Donnie Simpson, Jawn Murray, Don Jackson And Roland Martin Discuss The Legacy Of Don Cornelius (VIDEO) | Roland Martin Reports

Donnie Simpson, Jawn Murray, Don Jackson And Roland Martin Discuss The Legacy Of Don Cornelius (VIDEO)

One of the saddest stories in the news this week is the untimely death of “Soul Train” host and creator Don Cornelius. What a shock it was to hear that a man who was loved by so many people … appeared to have taken his own life. With his smooth voice, he brought Black music and culture into America’s living rooms at a time when you couldn’t see it anywhere else. He introduced us to artists we only heard on Black radio. And who who could forget the famous “Soul Train” line that taught us to dance?

We’ll certainly miss Don Cornelius, but his legacy will continue to live on through those who knew and respected him and those faithful viewers who would stop whatever they were doing every Saturday, likely cleaning up the house, to take “the hippest trip in America.”

Don Jackson, founder and CEO of Central City Productions and former “Soul Train” producer; radio and TV personality Donnie Simpson; and entertainment journalist Jawn Murray joined Roland Martin on Washington Watch to to talk about the legacy of Don Cornelius.

MR. MARTIN: One of the saddest stories in the news this week is the untimely death of “Soul Train” host and creator Don Cornelius.  What a shock it was to hear that a man who was loved by so many people … appeared to have taken his own life.  With his smooth voice, he brought Black music and culture into America’s living rooms at a time when you couldn’t see it anywhere else.  He introduced us to artists we only heard on Black radio.  And who can f- — who could forget the famous “Soul Train” line that taught us to dance?

We’ll certainly miss Don Cornelius, but his legacy will continue to live on through those who knew and respected him and those faithful viewers who would stop whatever they were doing every Saturday, likely cleaning up the house, to take “the hippest trip in America.”

Joining us now from Indianapolis, Indiana, to talk about the legacy of Don Cornelius is Don Jackson, founder and CEO of Central City Productions and former “Soul Train” producer; radio and TV personality Donnie Simpson; and entertainment journalist Jawn Murray.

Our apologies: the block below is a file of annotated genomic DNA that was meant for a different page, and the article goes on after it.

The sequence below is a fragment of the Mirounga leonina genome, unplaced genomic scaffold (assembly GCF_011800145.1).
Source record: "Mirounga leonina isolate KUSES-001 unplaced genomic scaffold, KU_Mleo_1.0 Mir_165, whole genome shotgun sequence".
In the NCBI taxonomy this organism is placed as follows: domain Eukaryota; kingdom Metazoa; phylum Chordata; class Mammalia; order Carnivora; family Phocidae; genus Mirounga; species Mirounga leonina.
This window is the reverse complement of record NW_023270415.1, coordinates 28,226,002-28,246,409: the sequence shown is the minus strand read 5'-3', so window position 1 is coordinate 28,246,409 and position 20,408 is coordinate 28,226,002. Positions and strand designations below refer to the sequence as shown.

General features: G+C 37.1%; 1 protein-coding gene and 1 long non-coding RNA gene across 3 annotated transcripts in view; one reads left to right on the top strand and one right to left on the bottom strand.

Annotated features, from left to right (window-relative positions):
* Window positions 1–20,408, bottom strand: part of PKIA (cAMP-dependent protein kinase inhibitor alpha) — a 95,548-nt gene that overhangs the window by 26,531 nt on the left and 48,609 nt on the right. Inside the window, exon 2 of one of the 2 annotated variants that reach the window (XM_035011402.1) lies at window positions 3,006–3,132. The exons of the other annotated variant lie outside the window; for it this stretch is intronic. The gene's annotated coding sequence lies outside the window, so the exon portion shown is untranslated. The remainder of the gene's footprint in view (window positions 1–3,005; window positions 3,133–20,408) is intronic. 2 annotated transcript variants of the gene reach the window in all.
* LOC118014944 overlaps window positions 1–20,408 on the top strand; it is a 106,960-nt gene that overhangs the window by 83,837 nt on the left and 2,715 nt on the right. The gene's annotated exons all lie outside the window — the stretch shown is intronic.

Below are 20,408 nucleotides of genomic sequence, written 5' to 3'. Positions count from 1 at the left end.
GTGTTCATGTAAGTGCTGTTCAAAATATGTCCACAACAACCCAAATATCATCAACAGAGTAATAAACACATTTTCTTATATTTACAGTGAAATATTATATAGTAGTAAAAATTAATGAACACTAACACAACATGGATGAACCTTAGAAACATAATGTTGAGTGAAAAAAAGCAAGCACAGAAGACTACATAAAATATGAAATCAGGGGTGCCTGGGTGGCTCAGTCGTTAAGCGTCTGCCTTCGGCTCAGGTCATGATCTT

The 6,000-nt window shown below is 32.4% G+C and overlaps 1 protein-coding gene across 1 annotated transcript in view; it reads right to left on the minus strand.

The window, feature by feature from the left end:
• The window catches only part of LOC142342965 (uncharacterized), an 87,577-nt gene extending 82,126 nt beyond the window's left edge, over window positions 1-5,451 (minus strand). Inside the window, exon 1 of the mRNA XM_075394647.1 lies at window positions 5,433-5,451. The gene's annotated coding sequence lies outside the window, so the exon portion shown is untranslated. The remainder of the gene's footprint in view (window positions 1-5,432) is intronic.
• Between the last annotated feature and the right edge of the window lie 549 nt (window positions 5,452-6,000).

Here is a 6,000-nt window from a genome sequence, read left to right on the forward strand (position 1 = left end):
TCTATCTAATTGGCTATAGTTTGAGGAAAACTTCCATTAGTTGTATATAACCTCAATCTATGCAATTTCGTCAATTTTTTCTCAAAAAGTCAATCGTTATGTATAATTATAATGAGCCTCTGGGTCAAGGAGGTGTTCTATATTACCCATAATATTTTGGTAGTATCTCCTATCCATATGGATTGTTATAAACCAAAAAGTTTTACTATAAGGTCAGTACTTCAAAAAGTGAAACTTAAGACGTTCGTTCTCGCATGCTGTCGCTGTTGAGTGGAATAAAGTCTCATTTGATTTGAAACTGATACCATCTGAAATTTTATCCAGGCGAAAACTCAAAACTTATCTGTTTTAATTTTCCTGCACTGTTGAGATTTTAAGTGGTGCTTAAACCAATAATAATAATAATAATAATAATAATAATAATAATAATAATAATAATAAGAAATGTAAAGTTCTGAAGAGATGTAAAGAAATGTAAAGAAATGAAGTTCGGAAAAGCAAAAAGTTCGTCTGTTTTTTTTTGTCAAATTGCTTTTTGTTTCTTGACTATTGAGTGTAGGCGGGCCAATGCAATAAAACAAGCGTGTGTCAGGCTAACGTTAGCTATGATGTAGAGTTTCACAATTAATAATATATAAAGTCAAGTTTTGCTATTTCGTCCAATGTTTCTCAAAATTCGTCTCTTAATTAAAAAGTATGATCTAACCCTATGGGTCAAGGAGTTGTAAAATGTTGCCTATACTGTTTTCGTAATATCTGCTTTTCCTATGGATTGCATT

Everybody, welcome to the show.  Glad you’re here.

MR. DONNIE SIMPSON:  Well, thank you.

MR. MARTIN:  Certainly, sad news; but, Don, I want to start with you.  Don Cornelius – and when you got your Trumpet Award, when he presented you, you told the story that you didn’t think this show was going to be successful.

MR. DON JACKSON:  [Chuckles.]  Yeah.  You know, we were at WBON Radio back in the late sixties, and we were both frustrated and – and getting ready to leave.  And he said, “Man, come on.  Work with me on this show.”

And I said, “What’s the name of it?”

He said, “Soul Train.”

I said, “Man, a show like that will never make it!”

And I said – so, he went – [chuckles] – his way, and I went my way.  And then 15 years later, I had a joint venture with Tribune Broadcasting, and they said – they were syndicating my shows and said, “Do you think you could talk to that Don Cornelius fey-” – “fellow and we can – [chuckles] – syndicate his show?”

And I said, “Well, I know him, but do you” – “do we really want to do that?” – ’cause I was so embarrassed to give him a call.

So, I called him, and he said, “Do you remember what you told me when I wanted you to work with me – [chuckles] – on ‘Soul Train’?”  So, he said, “Yeah, you come on out here.”

And – and I came out, and he – he told me, you know, really, “Why do I need you?”  And I had the Tribune and all of their stations, and I showed him that his show at the time –

MR. MARTIN:  Right.

MR. JACKSON:  — which had been on for about 15 years, was going into —

MR. MARTIN:  Right.

MR. JACKSON:  — the losing time periods and advertisers.  And we hooked up after that; but, yeah, that was the experien- — [chuckles] – first experience –

MR. MARTIN:  [Laughs.]

MR. JACKSON:  — I had –

MR. MARTIN:  Don, and you know – you know, Don was –

MR. JACKSON:  — which was –

MR. MARTIN:  — like, “Dang!  Man!  What was I thinking?”

[LAUGHTER.]

MR. MARTIN:  Donnie, talk –

MR. JACKSON:  That’s exactly right.  [Chuckles.]

MR. MARTIN:  — about just the impact of “Soul Train.”  And I alluded to it.  I mean I’m sorry.  If you’re over 40 years old, you knew either I got all of those chores done before nine – in some markets –

MR. DONNIE SIMPSON:  Yeah, sure.

MR. MARTIN:  — or I would get my behind whipped, or I would be upset ’cause I missed “Soul Train.”

MR. SIMPSON:  Yeah.  You didn’t miss “Soul Train.”  I mean Saturday morning in my house, that’s what we did, man – like every house, you know, in the country, man. You know, it was just can’t-miss TV.

It was – and it was so important, because before that – I remember as a kid, you know, running home, we all knew that the Temptations, or the Supremes, or the Four Tops – whoever – was going to be on “Mike Douglas” that day, ’cause it was so rare –

MR. MARTIN:  Right.